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Baby Steps Towards a Right to Peace

18 July 2014

During the first week of July, the open-ended intergovernmental working group in charge of drafting a Declaration on the Right to Peace met for their second session to discuss the progress of the initiative.

A slimmer text

As the previous text had encountered so many opposing opinions, the new text presented at the second session was considerably stripped down to the basics. As was highlighted during informal discussions leading up to the session, Member States would never accept the text in its original form. This resulted in a more cautious approach taken with the idea of designing a basic text on which to possibly build on in the future to make it more specific as to what promoting the right to peace actually means.

Objects of opposition

Subsequently, due to the focus for a more basic text, topics such as disarmament, private military and security companies, peacekeeping, environment, refugees, migrants and the right to conscientious objection were left out.

Ever since the beginning of the process, Member States have been divided between those that already recognise the existence of a right to peace in other international soft law instruments and those that do not acknowledge its existence, seeing that peace is brought through the respect of all human rights.

Although the last point is valid, WILPF does not see why states should not support this initiative, as it constitutes a clear international commitment towards the creation of peace. It certainly does not obstruct the work of other human rights instruments, rather it is a testament to the necessary and interdependent relationship between peace and human rights, where one cannot exist without the other.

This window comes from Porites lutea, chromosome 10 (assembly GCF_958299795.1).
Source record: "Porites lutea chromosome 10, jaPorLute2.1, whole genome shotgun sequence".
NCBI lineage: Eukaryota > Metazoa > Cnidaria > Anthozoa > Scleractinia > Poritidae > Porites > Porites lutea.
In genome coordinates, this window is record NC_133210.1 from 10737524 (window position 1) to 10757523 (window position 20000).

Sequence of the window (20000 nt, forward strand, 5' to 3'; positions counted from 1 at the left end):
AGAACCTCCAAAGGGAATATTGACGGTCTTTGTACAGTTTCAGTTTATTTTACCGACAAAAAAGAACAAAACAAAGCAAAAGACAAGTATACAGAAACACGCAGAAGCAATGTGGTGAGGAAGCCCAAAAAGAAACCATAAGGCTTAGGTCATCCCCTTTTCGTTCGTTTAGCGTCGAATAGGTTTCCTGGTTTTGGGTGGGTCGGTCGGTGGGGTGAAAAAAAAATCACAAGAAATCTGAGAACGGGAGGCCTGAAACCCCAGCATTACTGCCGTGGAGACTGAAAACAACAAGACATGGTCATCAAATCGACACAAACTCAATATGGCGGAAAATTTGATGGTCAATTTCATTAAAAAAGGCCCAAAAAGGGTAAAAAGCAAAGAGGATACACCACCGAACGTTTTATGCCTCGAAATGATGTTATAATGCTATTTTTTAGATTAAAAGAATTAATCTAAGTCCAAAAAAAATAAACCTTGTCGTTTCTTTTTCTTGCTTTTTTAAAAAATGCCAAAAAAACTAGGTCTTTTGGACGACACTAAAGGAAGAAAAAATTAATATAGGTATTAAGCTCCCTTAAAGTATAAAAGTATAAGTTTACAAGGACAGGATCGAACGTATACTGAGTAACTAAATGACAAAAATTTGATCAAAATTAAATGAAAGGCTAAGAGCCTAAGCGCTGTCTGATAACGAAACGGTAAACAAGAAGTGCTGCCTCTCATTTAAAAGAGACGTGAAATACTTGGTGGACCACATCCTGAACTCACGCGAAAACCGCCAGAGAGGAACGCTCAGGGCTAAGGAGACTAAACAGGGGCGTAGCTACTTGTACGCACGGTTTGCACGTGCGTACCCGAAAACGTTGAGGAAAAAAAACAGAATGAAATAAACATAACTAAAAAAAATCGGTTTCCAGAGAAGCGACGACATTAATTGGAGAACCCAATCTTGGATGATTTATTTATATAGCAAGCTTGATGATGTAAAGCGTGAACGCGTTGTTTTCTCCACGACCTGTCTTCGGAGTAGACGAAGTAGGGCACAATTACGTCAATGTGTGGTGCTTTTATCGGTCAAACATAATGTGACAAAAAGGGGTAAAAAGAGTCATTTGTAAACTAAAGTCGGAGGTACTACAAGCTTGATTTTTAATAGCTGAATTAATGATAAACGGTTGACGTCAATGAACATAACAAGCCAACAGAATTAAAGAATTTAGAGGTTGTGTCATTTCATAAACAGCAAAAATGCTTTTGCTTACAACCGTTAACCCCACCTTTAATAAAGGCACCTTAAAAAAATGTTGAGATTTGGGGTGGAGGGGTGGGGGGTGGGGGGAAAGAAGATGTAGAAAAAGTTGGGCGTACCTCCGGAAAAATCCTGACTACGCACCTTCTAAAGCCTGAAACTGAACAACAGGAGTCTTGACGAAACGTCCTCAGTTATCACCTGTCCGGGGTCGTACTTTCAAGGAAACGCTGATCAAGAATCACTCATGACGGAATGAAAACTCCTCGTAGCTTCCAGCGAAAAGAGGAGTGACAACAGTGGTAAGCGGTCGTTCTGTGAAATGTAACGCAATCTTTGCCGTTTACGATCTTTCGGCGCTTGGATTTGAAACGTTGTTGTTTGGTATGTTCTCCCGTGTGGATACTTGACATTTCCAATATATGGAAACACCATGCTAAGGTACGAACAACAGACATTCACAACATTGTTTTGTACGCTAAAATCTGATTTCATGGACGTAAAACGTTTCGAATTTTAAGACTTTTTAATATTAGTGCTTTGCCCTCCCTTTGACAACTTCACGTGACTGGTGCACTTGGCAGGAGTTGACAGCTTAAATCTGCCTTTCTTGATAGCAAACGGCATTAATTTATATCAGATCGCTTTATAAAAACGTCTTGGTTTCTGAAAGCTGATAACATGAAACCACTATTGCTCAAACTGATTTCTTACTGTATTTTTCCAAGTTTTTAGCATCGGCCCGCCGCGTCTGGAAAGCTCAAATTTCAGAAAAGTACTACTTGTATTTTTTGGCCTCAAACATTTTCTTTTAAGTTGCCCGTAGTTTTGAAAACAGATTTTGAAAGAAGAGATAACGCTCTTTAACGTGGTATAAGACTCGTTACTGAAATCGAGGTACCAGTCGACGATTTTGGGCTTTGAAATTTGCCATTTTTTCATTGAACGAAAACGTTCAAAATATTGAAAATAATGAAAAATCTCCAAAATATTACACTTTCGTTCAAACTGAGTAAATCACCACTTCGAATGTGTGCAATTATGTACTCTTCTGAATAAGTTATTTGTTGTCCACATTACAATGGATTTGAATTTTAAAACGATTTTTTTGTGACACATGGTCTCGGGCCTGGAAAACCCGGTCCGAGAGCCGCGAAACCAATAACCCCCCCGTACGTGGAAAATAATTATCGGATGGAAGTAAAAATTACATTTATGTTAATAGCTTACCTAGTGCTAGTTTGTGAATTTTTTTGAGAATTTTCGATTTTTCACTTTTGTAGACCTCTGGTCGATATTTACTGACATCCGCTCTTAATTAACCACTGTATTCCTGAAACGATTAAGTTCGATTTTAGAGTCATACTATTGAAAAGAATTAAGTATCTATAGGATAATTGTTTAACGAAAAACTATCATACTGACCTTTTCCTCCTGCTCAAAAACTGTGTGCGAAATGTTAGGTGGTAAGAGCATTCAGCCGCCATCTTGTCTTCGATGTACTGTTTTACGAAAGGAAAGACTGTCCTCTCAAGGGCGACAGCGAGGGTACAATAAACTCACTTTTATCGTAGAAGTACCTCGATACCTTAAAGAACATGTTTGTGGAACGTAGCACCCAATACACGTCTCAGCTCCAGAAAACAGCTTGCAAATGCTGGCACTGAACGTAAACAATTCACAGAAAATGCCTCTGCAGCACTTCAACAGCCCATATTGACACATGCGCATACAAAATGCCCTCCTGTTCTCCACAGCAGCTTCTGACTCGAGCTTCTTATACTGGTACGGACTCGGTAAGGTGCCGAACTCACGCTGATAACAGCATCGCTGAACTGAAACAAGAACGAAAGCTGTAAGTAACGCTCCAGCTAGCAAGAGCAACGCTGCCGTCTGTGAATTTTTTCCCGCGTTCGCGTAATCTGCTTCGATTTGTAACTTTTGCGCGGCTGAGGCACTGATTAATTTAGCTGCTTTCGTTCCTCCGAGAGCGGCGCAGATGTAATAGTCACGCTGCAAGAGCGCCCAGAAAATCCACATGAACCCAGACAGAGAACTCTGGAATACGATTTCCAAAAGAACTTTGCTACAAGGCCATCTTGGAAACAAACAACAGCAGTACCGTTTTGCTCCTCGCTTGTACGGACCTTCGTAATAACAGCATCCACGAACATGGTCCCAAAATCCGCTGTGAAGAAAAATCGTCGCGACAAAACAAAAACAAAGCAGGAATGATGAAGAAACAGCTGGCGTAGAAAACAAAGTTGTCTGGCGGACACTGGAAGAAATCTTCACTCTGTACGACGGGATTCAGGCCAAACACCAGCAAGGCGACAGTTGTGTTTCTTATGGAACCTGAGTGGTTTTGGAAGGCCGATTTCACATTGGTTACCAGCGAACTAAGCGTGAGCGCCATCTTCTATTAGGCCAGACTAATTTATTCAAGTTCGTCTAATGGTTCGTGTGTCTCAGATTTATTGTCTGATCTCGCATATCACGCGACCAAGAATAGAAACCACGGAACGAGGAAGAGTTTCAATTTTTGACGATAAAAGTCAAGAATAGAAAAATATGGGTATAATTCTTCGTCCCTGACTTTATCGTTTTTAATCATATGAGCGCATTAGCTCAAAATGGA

WILPF’s engagement

A declaration on the right to peace will only have meaning as long as it acknowledges that violence and conflict originate in power relations. Thus, peace can only be achieved through a reconceptualisation of power through a better understanding of how the elements that define power are interlaced, are interactive and interdependent and how it is deeply gendered. As mentioned, for it to have any impact, the text should explicitly mention factors that contribute to peace, as otherwise it is fruitless. For us, the following areas need to be included:

  • Disarmament – there is always controversy when discussing arms in human rights fora, but it is undeniable that peace cannot be achieved without disarmament. The Human Rights Council is not the space to discuss how to reach disarmament, but it needs to address the way in which human rights, peace and arms are related and remind the international community that committing to peace means committing to disarmament.
  • Gender Equality and Women’s Participation – patriarchal societies are more likely to be affected by conflict as they uphold militaristic values of violence. Socio-economic and political inequality between women and men needs to be taken into account in peace building efforts, where women must be active actors. The necessity of a gendered approach to conflict needs to be clearly set out in the declaration.